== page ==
Here are some new books you can check out, including a couple of physical copies you can reserve for Curbside Pickup! Please read the full details of Abbot Public Library’s Curbside PIckup Service here.
Rebecca by Daphne Du Maurier may come to mind while reading this book. Engaging writer Sarah Morgan offers a new novel about Flora the florist whose whirlwind romance becomes difficult when meeting the family and friends of Jack Parker and the secrets emerging surrounding his late wife. Check out the ebook on Overdrive or the audiobook on hoopla.
Lydia Bird tragically loses her partner, Freddie Hunter, in a car accident. In an effort to cope with her grief through medicine, she experiences lucid dreams about her continued life with Freddie while living her other life by day. Josie Silver’s book is beautifully written with richly developed characters.
Rhys Bowen, author of the enjoyable Royal SpynessMysteriesand Molly Murphy Mysteries has written some historical fiction as well, including The Victory Garden. Set in England in the early 1900s during World War I, Emily Bryce falls for a pilot who is recuperating. He is sent back into battle in France and Emily joins the Women’s Land Army and leaves home. This novel depicts a time of turbulent change during this tragic war.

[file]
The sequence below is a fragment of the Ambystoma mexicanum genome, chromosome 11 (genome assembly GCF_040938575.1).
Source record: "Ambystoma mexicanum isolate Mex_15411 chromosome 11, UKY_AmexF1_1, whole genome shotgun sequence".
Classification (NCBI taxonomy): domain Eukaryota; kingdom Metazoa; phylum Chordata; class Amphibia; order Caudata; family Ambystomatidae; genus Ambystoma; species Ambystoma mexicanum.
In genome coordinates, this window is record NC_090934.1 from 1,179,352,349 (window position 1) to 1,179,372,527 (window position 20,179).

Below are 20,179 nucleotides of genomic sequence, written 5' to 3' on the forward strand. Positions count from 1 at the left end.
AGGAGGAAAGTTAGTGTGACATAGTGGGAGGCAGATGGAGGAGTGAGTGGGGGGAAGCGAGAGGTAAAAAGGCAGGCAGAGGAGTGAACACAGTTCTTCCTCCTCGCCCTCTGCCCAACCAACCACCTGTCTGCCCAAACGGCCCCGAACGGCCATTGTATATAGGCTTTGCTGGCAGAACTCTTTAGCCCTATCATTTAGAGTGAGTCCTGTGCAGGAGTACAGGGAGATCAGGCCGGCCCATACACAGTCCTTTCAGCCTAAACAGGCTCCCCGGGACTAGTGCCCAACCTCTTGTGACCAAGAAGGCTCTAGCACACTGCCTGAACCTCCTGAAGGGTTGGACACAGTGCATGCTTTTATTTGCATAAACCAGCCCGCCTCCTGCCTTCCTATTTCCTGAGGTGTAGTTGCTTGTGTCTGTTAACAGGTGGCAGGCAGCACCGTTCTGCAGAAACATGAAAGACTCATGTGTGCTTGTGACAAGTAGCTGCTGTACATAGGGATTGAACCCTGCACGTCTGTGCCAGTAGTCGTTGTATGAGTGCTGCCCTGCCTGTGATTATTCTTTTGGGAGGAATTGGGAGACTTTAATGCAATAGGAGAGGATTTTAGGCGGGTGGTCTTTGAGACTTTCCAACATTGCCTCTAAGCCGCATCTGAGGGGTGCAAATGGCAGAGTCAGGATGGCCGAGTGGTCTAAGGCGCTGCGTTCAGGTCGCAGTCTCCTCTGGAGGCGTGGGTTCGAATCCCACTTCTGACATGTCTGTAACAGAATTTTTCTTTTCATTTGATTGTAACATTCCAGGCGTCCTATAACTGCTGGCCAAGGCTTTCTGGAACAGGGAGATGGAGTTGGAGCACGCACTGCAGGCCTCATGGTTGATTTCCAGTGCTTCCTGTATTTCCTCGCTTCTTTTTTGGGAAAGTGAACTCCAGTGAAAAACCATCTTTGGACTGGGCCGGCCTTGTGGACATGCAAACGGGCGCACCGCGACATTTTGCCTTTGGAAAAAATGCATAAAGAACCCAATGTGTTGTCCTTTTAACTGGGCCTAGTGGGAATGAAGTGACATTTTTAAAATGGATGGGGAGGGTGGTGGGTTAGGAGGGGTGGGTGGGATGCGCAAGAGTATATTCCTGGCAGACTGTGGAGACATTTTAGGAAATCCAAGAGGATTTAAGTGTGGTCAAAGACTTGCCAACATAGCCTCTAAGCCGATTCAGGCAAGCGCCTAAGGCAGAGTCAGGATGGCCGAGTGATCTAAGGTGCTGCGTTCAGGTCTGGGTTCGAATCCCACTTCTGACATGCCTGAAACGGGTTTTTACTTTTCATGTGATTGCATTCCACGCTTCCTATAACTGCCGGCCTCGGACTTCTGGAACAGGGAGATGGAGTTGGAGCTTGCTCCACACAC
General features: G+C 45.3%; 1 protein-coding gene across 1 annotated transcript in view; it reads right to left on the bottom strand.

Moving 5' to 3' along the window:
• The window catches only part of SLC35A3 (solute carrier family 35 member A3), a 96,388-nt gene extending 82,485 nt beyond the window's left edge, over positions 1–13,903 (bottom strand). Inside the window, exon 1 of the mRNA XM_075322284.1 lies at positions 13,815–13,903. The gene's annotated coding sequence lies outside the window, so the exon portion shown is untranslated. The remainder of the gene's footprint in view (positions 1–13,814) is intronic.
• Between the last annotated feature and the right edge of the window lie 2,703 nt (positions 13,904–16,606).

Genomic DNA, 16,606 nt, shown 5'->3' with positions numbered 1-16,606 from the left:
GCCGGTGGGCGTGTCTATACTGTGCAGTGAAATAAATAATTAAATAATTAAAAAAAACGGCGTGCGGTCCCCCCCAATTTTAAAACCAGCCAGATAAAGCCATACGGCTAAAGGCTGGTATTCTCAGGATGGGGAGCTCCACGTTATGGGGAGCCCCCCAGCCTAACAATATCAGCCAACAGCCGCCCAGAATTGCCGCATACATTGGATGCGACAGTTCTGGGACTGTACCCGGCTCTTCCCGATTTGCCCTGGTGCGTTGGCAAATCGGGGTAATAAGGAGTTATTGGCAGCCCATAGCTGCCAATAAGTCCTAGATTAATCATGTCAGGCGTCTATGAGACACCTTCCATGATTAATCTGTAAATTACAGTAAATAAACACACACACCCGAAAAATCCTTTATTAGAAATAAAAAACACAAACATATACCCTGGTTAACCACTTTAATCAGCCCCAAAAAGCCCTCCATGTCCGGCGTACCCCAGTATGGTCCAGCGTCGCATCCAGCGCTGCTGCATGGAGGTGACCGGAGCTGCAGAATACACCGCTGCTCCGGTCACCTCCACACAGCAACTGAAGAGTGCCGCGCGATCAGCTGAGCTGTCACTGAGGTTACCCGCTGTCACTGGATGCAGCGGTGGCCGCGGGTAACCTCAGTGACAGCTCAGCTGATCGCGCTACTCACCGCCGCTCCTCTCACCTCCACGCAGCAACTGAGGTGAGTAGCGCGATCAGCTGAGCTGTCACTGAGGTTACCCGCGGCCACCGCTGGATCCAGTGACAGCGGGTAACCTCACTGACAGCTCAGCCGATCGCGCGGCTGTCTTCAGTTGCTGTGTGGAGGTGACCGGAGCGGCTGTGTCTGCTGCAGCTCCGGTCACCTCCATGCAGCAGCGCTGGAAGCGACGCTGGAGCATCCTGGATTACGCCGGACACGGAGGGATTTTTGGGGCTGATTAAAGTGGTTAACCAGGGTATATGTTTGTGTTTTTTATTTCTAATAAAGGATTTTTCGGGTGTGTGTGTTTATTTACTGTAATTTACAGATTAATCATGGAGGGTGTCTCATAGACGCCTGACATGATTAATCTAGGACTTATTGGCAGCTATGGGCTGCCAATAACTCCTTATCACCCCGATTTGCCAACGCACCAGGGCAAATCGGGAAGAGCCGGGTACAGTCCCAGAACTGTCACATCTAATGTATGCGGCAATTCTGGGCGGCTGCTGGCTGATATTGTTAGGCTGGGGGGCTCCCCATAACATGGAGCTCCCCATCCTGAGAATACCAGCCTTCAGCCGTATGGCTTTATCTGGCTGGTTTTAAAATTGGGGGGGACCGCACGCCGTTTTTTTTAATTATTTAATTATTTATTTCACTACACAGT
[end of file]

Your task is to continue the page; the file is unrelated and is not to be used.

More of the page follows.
While Jane Austen is now considered to be one of the greats of English literature, her legacy has not always been so secure. We tend to assume that nearly every famous British writer has his or her blue plaque gracing some historic building in the UK. And doesn’t Jane’s image grace the £10 note? But Chawton Cottage in Hampshire, where Austen enjoyed her most creative period, was not dedicated as a museum until after World War II. Before that, it was subdivided into workers’ cottages and bore little resemblance to what it once was. It is during this somewhat precarious period in the cottage’s history that debut author Natalie Jenner sets her charming novel, The Jane Austen Society.
“Three or four families in a country village is the very thing to work upon,” Austen counseled her aspiring-novelist niece: Jenner takes that suggestion to heart in this carefully-crafted book. The cast is small, and we get to know them well. While they may not be family, they are united by their love of Jane. As in Austen’s novels, plot is secondary to conversation and character development. The chief aim of most of the characters (all of the sympathetic ones, at least) is simple–to purchase and restore Chawton Cottage via a charitable trust. But the chief pleasure to be had here springs from observing the complex emotional journeys of an array of unlikely friends: a country doctor, a housemaid, a lawyer, an American screen siren, the last direct descendent of Jane’s brother Edward Austen-Knight, a farmer, a schoolteacher, and a Sotheby’s auctioneer. The lives of all have been marred by tragedies of various sorts–most of which have taken place off-stage, before the story begins (though Jenner renders a young war widow’s miscarriage and a near-rape in somewhat harrowing detail). Physical objects also play key roles, with Austen’s jewelry, her brother’s grand library, and one of her newly-discovered letters driving the action at points. The author’s delicately deft handling of these threads keeps the reader entranced. So does the suggestion that, amid the struggle to save Austen’s home, these lost souls just might save each other.